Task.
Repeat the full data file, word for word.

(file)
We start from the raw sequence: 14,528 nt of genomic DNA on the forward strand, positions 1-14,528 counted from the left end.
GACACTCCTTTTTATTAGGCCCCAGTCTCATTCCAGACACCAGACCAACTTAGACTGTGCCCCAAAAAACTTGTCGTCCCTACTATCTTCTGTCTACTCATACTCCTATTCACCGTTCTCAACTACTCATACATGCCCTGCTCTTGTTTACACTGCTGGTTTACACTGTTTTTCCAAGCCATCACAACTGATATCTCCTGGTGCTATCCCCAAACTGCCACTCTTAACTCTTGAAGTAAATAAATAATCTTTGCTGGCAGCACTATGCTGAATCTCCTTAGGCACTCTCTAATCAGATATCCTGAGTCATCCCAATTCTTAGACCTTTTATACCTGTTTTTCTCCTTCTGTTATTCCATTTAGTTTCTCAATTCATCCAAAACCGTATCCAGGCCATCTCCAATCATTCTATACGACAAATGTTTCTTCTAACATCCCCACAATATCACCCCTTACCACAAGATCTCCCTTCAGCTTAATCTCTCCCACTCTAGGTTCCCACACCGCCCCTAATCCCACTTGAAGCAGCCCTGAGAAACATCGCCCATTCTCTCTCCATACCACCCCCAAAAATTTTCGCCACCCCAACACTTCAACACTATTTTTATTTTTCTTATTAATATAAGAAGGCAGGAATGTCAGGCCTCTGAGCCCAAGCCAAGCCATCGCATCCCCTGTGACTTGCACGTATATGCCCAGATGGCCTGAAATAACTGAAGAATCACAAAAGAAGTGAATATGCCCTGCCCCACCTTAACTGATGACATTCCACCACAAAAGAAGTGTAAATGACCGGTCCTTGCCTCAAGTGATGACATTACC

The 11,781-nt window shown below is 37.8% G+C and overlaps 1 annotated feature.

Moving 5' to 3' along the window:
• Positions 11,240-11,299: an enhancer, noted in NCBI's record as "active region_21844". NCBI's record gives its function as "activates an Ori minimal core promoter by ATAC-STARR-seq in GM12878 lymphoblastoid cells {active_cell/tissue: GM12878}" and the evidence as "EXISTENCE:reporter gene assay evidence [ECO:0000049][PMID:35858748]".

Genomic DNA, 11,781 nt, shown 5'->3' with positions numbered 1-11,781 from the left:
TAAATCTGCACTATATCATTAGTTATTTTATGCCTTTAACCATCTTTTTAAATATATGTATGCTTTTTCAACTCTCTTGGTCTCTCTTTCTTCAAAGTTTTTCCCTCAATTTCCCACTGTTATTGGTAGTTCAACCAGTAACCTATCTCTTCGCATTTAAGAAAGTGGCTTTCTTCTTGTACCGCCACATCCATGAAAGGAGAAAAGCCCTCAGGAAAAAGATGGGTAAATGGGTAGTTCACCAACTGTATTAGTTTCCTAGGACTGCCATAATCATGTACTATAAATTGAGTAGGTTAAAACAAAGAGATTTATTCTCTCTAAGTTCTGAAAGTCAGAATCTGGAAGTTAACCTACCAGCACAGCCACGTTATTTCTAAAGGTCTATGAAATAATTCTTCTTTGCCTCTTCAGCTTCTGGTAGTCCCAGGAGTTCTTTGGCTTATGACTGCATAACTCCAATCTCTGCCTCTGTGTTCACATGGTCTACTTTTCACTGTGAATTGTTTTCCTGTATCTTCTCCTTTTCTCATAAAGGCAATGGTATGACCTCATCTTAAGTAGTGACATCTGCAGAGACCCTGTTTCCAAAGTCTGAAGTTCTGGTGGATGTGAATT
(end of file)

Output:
We start from the raw sequence: 14,528 nt of genomic DNA on the forward strand, positions 1-14,528 counted from the left end.
GACACTCCTTTTTATTAGGCCCCAGTCTCATTCCAGACACCAGACCAACTTAGACTGTGCCCCAAAAAACTTGTCGTCCCTACTATCTTCTGTCTACTCATACTCCTATTCACCGTTCTCAACTACTCATACATGCCCTGCTCTTGTTTACACTGCTGGTTTACACTGTTTTTCCAAGCCATCACAACTGATATCTCCTGGTGCTATCCCCAAACTGCCACTCTTAACTCTTGAAGTAAATAAATAATCTTTGCTGGCAGCACTATGCTGAATCTCCTTAGGCACTCTCTAATCAGATATCCTGAGTCATCCCAATTCTTAGACCTTTTATACCTGTTTTTCTCCTTCTGTTATTCCATTTAGTTTCTCAATTCATCCAAAACCGTATCCAGGCCATCTCCAATCATTCTATACGACAAATGTTTCTTCTAACATCCCCACAATATCACCCCTTACCACAAGATCTCCCTTCAGCTTAATCTCTCCCACTCTAGGTTCCCACACCGCCCCTAATCCCACTTGAAGCAGCCCTGAGAAACATCGCCCATTCTCTCTCCATACCACCCCCAAAAATTTTCGCCACCCCAACACTTCAACACTATTTTTATTTTTCTTATTAATATAAGAAGGCAGGAATGTCAGGCCTCTGAGCCCAAGCCAAGCCATCGCATCCCCTGTGACTTGCACGTATATGCCCAGATGGCCTGAAATAACTGAAGAATCACAAAAGAAGTGAATATGCCCTGCCCCACCTTAACTGATGACATTCCACCACAAAAGAAGTGTAAATGACCGGTCCTTGCCTCAAGTGATGACATTACC

The 11,781-nt window shown below is 37.8% G+C and overlaps 1 annotated feature.

Moving 5' to 3' along the window:
• Positions 11,240-11,299: an enhancer, noted in NCBI's record as "active region_21844". NCBI's record gives its function as "activates an Ori minimal core promoter by ATAC-STARR-seq in GM12878 lymphoblastoid cells {active_cell/tissue: GM12878}" and the evidence as "EXISTENCE:reporter gene assay evidence [ECO:0000049][PMID:35858748]".

Genomic DNA, 11,781 nt, shown 5'->3' with positions numbered 1-11,781 from the left:
TAAATCTGCACTATATCATTAGTTATTTTATGCCTTTAACCATCTTTTTAAATATATGTATGCTTTTTCAACTCTCTTGGTCTCTCTTTCTTCAAAGTTTTTCCCTCAATTTCCCACTGTTATTGGTAGTTCAACCAGTAACCTATCTCTTCGCATTTAAGAAAGTGGCTTTCTTCTTGTACCGCCACATCCATGAAAGGAGAAAAGCCCTCAGGAAAAAGATGGGTAAATGGGTAGTTCACCAACTGTATTAGTTTCCTAGGACTGCCATAATCATGTACTATAAATTGAGTAGGTTAAAACAAAGAGATTTATTCTCTCTAAGTTCTGAAAGTCAGAATCTGGAAGTTAACCTACCAGCACAGCCACGTTATTTCTAAAGGTCTATGAAATAATTCTTCTTTGCCTCTTCAGCTTCTGGTAGTCCCAGGAGTTCTTTGGCTTATGACTGCATAACTCCAATCTCTGCCTCTGTGTTCACATGGTCTACTTTTCACTGTGAATTGTTTTCCTGTATCTTCTCCTTTTCTCATAAAGGCAATGGTATGACCTCATCTTAAGTAGTGACATCTGCAGAGACCCTGTTTCCAAAGTCTGAAGTTCTGGTGGATGTGAATT